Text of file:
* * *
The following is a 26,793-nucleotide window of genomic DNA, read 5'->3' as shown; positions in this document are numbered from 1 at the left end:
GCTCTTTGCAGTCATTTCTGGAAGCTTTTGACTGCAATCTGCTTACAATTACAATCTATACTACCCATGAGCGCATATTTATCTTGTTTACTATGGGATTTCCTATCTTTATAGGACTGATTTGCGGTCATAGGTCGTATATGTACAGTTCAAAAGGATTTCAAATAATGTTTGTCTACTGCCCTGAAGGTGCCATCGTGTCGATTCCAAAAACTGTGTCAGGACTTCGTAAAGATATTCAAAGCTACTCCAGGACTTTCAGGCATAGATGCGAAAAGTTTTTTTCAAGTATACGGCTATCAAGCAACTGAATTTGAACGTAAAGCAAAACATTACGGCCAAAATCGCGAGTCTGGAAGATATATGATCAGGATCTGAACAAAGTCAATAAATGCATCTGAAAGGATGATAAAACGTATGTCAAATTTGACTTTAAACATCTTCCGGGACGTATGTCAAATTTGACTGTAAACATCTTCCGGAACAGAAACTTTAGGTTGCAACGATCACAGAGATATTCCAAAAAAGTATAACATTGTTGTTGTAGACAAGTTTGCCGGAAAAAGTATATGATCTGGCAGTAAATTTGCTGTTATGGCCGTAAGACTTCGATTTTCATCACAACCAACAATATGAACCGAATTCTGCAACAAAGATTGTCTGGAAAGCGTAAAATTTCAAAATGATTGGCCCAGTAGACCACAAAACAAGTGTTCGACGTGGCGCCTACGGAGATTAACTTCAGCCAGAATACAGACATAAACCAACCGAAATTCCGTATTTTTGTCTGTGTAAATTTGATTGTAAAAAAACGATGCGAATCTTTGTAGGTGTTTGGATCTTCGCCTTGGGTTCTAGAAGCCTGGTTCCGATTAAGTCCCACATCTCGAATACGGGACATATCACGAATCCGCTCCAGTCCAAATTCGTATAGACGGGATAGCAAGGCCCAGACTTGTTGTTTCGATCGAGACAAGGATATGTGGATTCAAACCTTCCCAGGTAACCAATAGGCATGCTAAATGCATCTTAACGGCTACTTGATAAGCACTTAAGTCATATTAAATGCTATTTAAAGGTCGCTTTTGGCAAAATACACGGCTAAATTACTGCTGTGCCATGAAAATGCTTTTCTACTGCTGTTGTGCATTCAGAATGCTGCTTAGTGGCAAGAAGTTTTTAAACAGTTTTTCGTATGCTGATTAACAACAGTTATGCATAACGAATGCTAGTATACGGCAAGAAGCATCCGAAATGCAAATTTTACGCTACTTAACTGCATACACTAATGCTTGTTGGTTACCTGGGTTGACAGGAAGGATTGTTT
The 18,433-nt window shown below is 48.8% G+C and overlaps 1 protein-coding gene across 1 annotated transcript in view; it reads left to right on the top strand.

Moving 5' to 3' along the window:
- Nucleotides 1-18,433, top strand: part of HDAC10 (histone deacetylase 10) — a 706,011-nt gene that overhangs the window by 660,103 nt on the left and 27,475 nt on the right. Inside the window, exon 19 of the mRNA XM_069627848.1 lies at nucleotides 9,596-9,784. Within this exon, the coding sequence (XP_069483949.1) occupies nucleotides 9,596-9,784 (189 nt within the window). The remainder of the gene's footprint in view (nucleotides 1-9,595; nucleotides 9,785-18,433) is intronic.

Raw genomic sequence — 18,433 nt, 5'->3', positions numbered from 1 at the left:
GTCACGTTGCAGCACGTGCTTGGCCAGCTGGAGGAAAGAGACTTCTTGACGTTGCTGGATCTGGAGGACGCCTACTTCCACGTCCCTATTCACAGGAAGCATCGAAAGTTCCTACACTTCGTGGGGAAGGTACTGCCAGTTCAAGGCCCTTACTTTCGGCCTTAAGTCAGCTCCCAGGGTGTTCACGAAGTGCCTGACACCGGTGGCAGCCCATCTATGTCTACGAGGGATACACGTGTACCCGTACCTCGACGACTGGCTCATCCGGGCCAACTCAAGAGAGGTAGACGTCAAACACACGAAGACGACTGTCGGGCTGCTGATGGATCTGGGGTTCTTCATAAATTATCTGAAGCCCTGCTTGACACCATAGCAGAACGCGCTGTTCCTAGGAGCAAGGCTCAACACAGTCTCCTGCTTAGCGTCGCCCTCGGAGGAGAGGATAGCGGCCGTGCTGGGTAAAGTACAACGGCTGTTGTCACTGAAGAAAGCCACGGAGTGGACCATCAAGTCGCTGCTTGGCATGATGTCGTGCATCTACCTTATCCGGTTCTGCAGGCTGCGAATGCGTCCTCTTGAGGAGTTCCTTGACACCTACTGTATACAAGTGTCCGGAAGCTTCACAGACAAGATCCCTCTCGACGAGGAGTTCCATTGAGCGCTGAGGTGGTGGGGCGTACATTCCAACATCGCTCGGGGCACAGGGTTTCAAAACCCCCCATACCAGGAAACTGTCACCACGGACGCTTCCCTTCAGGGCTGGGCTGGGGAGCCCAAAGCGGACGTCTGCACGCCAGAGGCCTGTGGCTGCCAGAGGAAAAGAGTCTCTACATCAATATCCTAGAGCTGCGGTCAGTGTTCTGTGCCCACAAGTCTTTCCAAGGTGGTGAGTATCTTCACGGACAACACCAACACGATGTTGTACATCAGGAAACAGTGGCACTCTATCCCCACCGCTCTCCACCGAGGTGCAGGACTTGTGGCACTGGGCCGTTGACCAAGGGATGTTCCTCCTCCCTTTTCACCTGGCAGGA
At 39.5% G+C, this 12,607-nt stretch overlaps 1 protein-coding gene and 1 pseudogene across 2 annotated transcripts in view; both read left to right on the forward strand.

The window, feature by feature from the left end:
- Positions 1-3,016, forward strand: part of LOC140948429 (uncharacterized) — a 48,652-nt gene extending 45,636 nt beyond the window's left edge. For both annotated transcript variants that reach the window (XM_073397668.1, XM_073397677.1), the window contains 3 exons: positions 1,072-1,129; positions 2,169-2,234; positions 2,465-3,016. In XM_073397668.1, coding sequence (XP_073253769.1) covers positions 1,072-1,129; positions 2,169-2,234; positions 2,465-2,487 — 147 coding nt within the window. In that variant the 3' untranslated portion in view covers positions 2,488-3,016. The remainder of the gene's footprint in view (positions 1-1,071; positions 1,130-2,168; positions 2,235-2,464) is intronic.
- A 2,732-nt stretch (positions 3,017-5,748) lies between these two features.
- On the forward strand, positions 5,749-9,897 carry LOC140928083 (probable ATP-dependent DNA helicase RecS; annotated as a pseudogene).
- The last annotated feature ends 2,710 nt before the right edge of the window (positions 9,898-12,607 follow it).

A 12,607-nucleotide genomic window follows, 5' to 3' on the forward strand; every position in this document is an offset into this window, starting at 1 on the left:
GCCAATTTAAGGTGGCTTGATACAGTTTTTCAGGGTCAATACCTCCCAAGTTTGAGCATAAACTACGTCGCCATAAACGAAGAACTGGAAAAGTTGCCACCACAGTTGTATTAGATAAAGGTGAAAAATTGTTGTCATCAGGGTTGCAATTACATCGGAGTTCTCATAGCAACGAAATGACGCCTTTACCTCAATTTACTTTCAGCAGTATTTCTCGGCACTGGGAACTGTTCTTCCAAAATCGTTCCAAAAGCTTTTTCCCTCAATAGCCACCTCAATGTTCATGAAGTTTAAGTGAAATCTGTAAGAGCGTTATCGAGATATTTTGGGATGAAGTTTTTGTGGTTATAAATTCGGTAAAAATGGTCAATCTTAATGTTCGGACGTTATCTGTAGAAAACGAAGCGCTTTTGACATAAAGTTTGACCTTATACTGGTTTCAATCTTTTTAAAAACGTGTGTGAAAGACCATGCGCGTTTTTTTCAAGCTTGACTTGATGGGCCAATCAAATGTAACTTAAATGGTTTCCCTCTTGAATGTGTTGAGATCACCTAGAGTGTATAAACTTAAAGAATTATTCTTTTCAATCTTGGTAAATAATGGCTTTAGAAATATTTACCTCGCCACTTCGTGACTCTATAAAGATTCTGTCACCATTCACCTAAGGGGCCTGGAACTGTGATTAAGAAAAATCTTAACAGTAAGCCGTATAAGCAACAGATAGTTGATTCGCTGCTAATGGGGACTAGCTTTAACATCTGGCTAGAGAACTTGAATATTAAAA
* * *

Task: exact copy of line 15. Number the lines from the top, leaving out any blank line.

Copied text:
GCCAATTTAAGGTGGCTTGATACAGTTTTTCAGGGTCAATACCTCCCAAGTTTGAGCATAAACTACGTCGCCATAAACGAAGAACTGGAAAAGTTGCCACCACAGTTGTATTAGATAAAGGTGAAAAATTGTTGTCATCAGGGTTGCAATTACATCGGAGTTCTCATAGCAACGAAATGACGCCTTTACCTCAATTTACTTTCAGCAGTATTTCTCGGCACTGGGAACTGTTCTTCCAAAATCGTTCCAAAAGCTTTTTCCCTCAATAGCCACCTCAATGTTCATGAAGTTTAAGTGAAATCTGTAAGAGCGTTATCGAGATATTTTGGGATGAAGTTTTTGTGGTTATAAATTCGGTAAAAATGGTCAATCTTAATGTTCGGACGTTATCTGTAGAAAACGAAGCGCTTTTGACATAAAGTTTGACCTTATACTGGTTTCAATCTTTTTAAAAACGTGTGTGAAAGACCATGCGCGTTTTTTTCAAGCTTGACTTGATGGGCCAATCAAATGTAACTTAAATGGTTTCCCTCTTGAATGTGTTGAGATCACCTAGAGTGTATAAACTTAAAGAATTATTCTTTTCAATCTTGGTAAATAATGGCTTTAGAAATATTTACCTCGCCACTTCGTGACTCTATAAAGATTCTGTCACCATTCACCTAAGGGGCCTGGAACTGTGATTAAGAAAAATCTTAACAGTAAGCCGTATAAGCAACAGATAGTTGATTCGCTGCTAATGGGGACTAGCTTTAACATCTGGCTAGAGAACTTGAATATTAAAA